Nothing is gonna happen except aluminum and plastic stuff under the engine will break. The part that broke is #50 (intake manifold, Sears PN 497465) and #54 (intake manifold screw) on page 36 of this 40-page pdf (half of which is in Spanish). http://www.managemylife.com/mmh/lis_pdf/OWNM/L0505023.pdf http://www.hammerwall.com/Download_Manual/14875 / http://tinyurl.com/32mzm2n
If you ever have to remove a flywheel like the one in my Craftsman 21" push mower 917.388853 with a Briggs and Stratton 6.5HP 123K02-0444-E1 engine, simply tap the two holes in the flywheel with a 1/4 x 20 tap, and use a harmonic balancer puller and voila, the flywheel will come off.
Resist the tempatation to pry (you'll only break stuff) and bang on the crankshaft (what's that gonna do anyway; the crankshaft isn't going to move down?????).
When I pick up a screw extractor set, I'll remove the broken bolt; and when the new intake manifold arrives, it will come with a new blade which will solve my dilemma once and for all!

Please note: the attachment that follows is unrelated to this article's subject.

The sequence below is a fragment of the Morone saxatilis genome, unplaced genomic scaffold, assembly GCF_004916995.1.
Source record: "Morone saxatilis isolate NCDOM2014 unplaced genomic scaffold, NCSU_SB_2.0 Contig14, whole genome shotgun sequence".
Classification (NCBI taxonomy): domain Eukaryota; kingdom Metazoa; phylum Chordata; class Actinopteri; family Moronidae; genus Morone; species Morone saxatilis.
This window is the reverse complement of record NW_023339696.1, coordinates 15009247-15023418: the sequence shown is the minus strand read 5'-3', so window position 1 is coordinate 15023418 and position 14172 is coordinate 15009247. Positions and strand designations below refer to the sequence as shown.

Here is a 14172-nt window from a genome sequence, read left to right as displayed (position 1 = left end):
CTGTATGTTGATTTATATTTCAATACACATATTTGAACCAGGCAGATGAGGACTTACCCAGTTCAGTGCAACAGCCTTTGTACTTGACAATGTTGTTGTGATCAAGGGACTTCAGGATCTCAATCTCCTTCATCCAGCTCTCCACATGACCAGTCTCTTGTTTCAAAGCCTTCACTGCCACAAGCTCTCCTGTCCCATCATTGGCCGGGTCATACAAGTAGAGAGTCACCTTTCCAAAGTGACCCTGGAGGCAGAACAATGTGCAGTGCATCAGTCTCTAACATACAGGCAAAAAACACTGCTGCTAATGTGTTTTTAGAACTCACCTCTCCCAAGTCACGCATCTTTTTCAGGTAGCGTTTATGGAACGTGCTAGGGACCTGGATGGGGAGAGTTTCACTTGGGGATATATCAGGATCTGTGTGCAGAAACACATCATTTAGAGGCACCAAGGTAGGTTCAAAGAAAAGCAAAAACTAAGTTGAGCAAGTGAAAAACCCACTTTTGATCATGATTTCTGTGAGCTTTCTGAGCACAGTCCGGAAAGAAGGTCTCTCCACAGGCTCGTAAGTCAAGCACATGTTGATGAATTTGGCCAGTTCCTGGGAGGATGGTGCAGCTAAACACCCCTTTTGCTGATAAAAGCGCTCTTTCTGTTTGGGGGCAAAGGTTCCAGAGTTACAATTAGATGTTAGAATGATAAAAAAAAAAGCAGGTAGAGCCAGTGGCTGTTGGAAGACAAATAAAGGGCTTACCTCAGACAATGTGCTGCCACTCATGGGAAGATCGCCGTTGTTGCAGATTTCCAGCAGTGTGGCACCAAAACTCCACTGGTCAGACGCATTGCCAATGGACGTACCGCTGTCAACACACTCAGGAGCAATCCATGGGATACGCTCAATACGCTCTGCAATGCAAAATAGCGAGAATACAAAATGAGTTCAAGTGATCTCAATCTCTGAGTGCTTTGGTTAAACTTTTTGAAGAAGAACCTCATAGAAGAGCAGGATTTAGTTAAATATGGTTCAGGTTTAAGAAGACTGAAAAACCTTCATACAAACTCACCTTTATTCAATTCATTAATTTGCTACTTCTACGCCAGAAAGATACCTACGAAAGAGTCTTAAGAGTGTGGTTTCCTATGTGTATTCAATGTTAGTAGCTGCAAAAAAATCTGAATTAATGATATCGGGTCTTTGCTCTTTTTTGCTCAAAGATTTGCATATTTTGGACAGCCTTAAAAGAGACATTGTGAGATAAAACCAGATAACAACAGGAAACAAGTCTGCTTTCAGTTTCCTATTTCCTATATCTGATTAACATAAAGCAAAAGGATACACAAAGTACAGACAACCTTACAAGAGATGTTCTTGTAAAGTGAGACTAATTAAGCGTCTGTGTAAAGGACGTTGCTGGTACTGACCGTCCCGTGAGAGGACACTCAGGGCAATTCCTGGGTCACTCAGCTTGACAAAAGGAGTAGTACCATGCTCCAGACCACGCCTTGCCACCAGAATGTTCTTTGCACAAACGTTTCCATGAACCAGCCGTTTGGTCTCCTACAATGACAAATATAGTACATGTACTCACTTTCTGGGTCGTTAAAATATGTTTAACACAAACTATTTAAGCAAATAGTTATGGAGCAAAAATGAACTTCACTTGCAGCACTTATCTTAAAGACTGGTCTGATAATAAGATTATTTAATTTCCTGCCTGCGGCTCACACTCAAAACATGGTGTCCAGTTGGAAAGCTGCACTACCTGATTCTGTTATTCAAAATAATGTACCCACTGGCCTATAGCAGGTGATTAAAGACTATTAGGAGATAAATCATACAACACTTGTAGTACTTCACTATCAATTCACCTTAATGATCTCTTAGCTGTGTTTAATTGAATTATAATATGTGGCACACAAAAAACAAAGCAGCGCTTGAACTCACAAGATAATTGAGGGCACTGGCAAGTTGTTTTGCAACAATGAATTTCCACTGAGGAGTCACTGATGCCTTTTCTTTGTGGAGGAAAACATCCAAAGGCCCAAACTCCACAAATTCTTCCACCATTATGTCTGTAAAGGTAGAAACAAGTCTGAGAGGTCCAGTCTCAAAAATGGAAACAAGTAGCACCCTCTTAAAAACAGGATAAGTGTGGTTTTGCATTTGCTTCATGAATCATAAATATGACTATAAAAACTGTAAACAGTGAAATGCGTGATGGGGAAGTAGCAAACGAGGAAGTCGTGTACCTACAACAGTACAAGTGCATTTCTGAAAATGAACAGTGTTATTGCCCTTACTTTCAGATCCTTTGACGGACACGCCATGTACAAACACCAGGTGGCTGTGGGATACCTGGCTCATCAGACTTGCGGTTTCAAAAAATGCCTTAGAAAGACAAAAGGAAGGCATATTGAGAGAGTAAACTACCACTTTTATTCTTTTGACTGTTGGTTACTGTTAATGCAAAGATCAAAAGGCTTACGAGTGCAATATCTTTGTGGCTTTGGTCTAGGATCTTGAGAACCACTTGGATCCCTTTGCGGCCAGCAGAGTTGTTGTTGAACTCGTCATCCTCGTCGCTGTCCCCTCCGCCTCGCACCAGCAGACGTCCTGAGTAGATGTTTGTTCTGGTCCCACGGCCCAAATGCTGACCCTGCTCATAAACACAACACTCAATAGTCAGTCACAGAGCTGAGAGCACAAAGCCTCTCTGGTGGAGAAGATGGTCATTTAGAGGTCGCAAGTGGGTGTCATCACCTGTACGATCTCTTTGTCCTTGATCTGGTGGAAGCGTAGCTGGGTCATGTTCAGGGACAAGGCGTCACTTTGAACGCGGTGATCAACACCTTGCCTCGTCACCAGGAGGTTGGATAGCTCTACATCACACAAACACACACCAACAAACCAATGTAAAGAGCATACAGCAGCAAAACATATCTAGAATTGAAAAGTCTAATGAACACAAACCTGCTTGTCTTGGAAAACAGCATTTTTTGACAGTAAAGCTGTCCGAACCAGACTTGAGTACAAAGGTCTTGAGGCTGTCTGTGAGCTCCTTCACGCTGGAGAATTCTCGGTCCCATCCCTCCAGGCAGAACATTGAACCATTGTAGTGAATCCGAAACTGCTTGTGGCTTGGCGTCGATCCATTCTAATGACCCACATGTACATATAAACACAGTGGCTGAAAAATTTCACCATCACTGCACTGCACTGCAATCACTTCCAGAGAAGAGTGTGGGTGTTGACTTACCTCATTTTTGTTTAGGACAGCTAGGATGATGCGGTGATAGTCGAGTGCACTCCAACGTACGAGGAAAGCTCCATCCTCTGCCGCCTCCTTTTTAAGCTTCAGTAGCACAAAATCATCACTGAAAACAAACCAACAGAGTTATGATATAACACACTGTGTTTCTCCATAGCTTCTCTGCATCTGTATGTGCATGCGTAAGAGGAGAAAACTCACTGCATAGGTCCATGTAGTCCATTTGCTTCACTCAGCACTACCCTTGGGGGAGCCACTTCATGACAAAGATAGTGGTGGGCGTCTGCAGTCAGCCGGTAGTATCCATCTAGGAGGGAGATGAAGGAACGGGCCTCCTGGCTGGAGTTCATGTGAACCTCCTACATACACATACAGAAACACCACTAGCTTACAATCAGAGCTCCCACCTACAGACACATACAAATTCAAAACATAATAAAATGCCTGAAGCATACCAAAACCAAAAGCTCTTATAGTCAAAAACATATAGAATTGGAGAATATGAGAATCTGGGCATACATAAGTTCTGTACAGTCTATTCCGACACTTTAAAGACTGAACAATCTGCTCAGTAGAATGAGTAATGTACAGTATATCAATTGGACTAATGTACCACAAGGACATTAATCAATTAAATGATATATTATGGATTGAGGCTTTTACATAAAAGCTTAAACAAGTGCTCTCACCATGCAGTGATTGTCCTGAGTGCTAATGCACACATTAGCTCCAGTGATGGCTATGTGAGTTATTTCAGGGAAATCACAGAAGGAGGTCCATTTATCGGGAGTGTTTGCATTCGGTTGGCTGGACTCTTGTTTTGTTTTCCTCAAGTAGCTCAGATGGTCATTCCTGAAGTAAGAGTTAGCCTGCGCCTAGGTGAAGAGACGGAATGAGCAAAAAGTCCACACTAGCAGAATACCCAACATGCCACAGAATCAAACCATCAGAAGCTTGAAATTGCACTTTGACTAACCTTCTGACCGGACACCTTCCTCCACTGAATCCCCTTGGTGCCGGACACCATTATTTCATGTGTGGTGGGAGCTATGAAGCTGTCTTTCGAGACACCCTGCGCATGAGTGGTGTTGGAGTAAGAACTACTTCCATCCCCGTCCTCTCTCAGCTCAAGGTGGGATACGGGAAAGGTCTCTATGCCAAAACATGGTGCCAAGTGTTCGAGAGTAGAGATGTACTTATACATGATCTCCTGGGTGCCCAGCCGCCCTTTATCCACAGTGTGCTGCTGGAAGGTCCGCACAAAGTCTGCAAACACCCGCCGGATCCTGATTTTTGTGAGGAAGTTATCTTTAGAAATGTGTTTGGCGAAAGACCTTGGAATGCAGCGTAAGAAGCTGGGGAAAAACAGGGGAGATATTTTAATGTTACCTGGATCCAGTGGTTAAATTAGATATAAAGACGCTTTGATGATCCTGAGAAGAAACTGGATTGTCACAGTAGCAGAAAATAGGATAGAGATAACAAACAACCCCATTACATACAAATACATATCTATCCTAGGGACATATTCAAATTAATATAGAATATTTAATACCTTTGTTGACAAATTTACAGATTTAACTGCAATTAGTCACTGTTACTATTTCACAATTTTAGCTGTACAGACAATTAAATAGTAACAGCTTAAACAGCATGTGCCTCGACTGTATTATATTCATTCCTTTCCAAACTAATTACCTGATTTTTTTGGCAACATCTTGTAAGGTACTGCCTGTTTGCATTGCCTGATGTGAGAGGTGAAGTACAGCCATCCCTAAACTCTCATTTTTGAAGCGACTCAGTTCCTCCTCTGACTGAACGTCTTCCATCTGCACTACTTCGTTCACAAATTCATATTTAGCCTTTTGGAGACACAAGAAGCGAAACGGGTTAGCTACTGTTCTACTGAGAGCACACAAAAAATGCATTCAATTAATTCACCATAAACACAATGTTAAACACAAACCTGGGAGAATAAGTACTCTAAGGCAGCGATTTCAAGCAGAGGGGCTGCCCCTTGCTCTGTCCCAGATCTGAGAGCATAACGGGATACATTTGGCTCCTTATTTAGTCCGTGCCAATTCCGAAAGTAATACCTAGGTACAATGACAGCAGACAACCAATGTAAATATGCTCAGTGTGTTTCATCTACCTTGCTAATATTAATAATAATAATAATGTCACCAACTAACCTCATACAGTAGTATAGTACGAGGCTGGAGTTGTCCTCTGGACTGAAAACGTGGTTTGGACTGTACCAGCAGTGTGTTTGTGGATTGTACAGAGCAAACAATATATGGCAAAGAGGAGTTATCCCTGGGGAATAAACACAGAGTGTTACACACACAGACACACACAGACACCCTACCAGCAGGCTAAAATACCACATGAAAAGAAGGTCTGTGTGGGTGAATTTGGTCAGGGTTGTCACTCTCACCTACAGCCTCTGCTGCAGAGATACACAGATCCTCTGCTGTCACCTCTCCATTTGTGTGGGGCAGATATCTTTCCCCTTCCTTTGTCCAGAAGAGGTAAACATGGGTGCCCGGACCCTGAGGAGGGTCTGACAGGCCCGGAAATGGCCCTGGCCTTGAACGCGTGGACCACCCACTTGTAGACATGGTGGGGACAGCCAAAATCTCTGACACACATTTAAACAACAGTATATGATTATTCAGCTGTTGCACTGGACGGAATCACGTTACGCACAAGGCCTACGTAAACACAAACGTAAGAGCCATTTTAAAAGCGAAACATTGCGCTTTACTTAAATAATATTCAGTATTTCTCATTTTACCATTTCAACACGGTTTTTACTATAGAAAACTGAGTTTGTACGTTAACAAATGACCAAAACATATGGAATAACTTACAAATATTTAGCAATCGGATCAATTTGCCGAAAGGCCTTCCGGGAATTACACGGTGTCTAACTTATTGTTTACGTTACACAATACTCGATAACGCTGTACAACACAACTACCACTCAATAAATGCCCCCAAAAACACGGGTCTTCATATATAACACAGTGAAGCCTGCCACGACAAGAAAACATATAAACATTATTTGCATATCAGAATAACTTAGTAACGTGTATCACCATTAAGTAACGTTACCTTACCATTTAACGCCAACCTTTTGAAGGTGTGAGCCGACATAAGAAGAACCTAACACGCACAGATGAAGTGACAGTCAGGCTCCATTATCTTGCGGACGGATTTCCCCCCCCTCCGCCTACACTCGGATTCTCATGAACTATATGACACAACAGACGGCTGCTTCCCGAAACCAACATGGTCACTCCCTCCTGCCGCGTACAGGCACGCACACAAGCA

Thanks for all your advice; you guys are wonderful!
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On Mon, 5 Jul 2010 23:13:00 -0700, James H. wrote:

http://www.gadgetcorner.com/hardw/blade/blade.htm
"A dull blade will tear at the grass, damaging the blade tips and leaving a whitish sheen across the lawn. But a sharp blade will make a clean cut leaving a deep even green color over the entire lawn."
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On Tuesday, July 6, 2010 2:13:00 AM UTC-4, James H. wrote:

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InTheSouth wrote:

I do sharp blade but not often, maybe once a season or less. When I take blade out for sharpening I also make sure it is in balance. You can feel when blade gets dull, you can even see the clippings how clean they are cut instead of beat up with jagged cut edges. Maybe they are trying to sell more replacement blade, LOL! Any way I don't cut lawn myself any more. Some one else does it but I take care of mower(John Deer, Kawasaki engine)